Can Hackers Hijack My Car?

Two older people freaking out in a car
Photo: Carl Smith / Getty

No matter what the device, If it has some kind of CPU in it, or is connected to the Internet, chances are someone has tried and possibly succeeded in hacking  it. Washing machines, pacemakers, road signs, nothing seems to be off limits.

Probably one of the scariest hacks that was previously thought to only work in the movies was hacking a car remotely. This was thought to be the domain of techno-thriller hacker fiction until a recent article in Wired featured a proof-of-concept remote car hijacking attack against a car that was being driven by a reporter who was writing a story on the topic.

Andy Greenberg of Wired, had the Jeep Cherokee that he was driving intentionally hacked by two car hacking researchers, in order to show that car-hacking is real and a really scary thing.

The hackers were able to take wireless control (via the Internet) over many of the car’s systems, from climate control to entertainment, steering, brakes, transmission, etc. Yes, you read that right, they basically had complete remote control over the car.

During the experiment, the hackers demonstrated their ability to control the steering wheel, disable the brakes, jerk the seat belt, and many other things that both distracted and terrified the reporter who’s car, for all intents and purposes, was under their complete and total control. The driver had become a passenger who just happened to be sitting in the driver's seat.

This is pretty much everyone’s nightmare scenario.

This hack was partly made possible by Fiat Chrysler’s Internet connected “Uconnect” feature, which acts as the smarts behind the vehicle’s entertainment, navigation, and other "connected" features. This system acted as the entry point by which the hacker researchers were able to remotely access and take control of the vehicle. The hackers were able to exploit a vulnerability in the system and gain remote access.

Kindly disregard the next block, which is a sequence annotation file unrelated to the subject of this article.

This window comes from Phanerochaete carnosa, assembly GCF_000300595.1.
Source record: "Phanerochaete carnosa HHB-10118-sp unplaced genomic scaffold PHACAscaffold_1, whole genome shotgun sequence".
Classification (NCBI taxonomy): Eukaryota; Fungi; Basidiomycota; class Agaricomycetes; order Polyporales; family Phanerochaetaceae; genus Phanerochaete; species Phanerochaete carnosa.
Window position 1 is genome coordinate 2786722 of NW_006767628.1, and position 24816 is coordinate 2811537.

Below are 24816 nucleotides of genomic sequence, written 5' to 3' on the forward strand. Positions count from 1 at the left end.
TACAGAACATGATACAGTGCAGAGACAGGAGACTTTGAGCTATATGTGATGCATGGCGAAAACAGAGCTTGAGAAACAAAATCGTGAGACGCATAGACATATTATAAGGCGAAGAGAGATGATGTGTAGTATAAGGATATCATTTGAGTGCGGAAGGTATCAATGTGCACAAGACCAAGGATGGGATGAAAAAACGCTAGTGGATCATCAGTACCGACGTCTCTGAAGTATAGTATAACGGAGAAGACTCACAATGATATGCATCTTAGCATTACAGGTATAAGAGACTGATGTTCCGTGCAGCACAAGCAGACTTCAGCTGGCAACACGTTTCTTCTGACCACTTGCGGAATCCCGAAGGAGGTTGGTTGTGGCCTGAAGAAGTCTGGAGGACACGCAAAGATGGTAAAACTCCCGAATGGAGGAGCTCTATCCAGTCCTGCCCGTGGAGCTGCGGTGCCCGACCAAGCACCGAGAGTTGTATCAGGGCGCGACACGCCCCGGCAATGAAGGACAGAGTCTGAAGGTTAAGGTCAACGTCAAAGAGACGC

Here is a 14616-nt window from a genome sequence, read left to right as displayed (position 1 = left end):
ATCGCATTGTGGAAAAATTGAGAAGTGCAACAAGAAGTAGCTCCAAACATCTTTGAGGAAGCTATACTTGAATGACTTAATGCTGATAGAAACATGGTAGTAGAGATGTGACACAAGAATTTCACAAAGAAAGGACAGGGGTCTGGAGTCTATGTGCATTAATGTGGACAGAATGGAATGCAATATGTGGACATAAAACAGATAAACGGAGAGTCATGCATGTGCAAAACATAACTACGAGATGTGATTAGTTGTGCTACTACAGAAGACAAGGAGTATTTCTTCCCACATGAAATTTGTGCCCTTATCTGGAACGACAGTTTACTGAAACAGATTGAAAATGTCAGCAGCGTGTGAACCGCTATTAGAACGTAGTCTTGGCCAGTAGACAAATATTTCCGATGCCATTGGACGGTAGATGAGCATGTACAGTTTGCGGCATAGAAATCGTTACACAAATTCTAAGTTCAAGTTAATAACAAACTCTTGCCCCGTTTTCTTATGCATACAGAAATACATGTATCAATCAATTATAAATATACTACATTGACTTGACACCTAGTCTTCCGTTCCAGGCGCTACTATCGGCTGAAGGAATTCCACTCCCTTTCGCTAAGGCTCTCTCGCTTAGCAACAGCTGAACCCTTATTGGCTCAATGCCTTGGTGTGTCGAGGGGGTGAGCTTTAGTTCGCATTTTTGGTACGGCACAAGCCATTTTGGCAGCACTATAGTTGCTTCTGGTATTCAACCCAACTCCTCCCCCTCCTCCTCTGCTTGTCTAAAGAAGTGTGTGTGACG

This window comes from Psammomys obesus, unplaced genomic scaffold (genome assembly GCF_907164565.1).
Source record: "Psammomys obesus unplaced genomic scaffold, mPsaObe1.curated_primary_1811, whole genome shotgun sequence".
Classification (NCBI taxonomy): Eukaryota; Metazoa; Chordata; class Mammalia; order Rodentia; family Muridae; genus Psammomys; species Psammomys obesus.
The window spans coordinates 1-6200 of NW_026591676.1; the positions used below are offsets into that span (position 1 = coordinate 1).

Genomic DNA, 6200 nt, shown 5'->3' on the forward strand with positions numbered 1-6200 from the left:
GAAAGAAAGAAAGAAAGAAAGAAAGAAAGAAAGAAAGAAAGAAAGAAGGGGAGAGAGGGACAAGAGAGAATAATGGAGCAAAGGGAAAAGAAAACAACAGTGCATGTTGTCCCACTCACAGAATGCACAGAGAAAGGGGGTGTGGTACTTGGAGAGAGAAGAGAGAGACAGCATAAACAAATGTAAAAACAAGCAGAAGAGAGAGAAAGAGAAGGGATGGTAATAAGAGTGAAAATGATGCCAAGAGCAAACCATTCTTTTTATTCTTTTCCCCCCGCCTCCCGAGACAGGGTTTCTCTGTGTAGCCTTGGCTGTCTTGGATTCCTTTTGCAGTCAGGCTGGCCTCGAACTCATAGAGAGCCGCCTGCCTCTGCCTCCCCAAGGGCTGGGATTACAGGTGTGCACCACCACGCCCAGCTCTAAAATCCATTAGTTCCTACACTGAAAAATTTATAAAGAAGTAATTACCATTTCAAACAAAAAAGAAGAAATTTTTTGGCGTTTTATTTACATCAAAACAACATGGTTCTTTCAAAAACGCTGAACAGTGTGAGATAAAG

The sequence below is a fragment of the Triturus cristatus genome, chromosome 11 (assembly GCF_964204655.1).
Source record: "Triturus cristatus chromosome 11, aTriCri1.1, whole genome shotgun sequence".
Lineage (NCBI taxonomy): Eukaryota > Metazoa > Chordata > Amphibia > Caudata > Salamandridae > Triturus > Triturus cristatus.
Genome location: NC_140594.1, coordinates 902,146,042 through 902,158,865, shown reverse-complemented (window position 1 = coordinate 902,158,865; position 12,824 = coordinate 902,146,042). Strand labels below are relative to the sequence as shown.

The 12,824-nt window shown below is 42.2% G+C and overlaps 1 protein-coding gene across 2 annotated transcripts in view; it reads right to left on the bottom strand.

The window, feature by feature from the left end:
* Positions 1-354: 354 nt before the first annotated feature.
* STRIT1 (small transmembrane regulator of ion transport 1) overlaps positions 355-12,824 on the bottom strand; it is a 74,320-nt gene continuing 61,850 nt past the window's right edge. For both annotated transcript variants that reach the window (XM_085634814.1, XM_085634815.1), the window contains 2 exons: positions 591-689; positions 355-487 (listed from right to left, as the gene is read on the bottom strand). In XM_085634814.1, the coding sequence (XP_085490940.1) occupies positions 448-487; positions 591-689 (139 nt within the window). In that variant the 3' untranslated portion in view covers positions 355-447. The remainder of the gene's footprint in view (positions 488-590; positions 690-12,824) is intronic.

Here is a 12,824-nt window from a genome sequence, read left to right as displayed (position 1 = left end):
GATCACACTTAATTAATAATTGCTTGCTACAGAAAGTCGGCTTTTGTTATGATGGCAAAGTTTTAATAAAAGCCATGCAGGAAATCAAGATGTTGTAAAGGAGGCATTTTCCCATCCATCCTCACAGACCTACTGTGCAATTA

So the big question is:

Is My Car Vulnerable to This Hijacking Hack?

If you own a 2013 – 2015 Chrysler vehicle that features the Uconnect package, your car may be vulnerable to the type of hack mentioned in the Wired article. Although the actual vulnerability was proved to work on a Jeep Cherokee, the researchers believe that their exploit could be tweaked to work on any model of Chrysler that featured the vulnerable Uconnect system.

Chrysler recently released this list of vehicles that might be affected by the issue:

  • 2014-2015 Jeep Grand Cherokee and Cherokee SUVs
  • 2014-2015 Dodge Durango SUVs
  • 2015 Dodge Challenger Sport Coupes
  • 2013-2015 Ram 1500, 2500, and 2500 Pickups
  • 2013-2015 Ram 3500, 4500, and 5500 Chassis Cabs
  • 2015 MY Chrysler 200, Chrysler 300  and Dodge Charger Sedans
  • 2013-2015 MY Dodge Viper Specialty Vehicles

If my Car is Vulnerable to The Hack,  How do I Fix it or Have it Fixed?

Best Option - Take it to a Dealer

Your best option is to take your vehicle to a Chrysler dealer and let them perform the actual fix. Shortly after the Wired article Chrysler issued a formal recall of 1.4 million vehicles that might be affected by this newly discovered vulnerability. Chrysler also recently stated that they are taking action to address the issue at the network level, which would amount to blocking the attack on the Sprint network used by the Uconnect system.

Visit Chrysler’s website and look at the recalls section to determine if your vehicle might be affected or not.

Second Option - Do it Yourself

Probably a bit risky to try to tackle this problem yourself but, If you opt to Do-it-yourself, you can visit the Chrysler website and download the fix to a USB drive and attempt to install it yourself. I would recommend letting the dealer install it if at all possible as they will be sure to check and make sure all changes take effect and that the patch is correctly applied.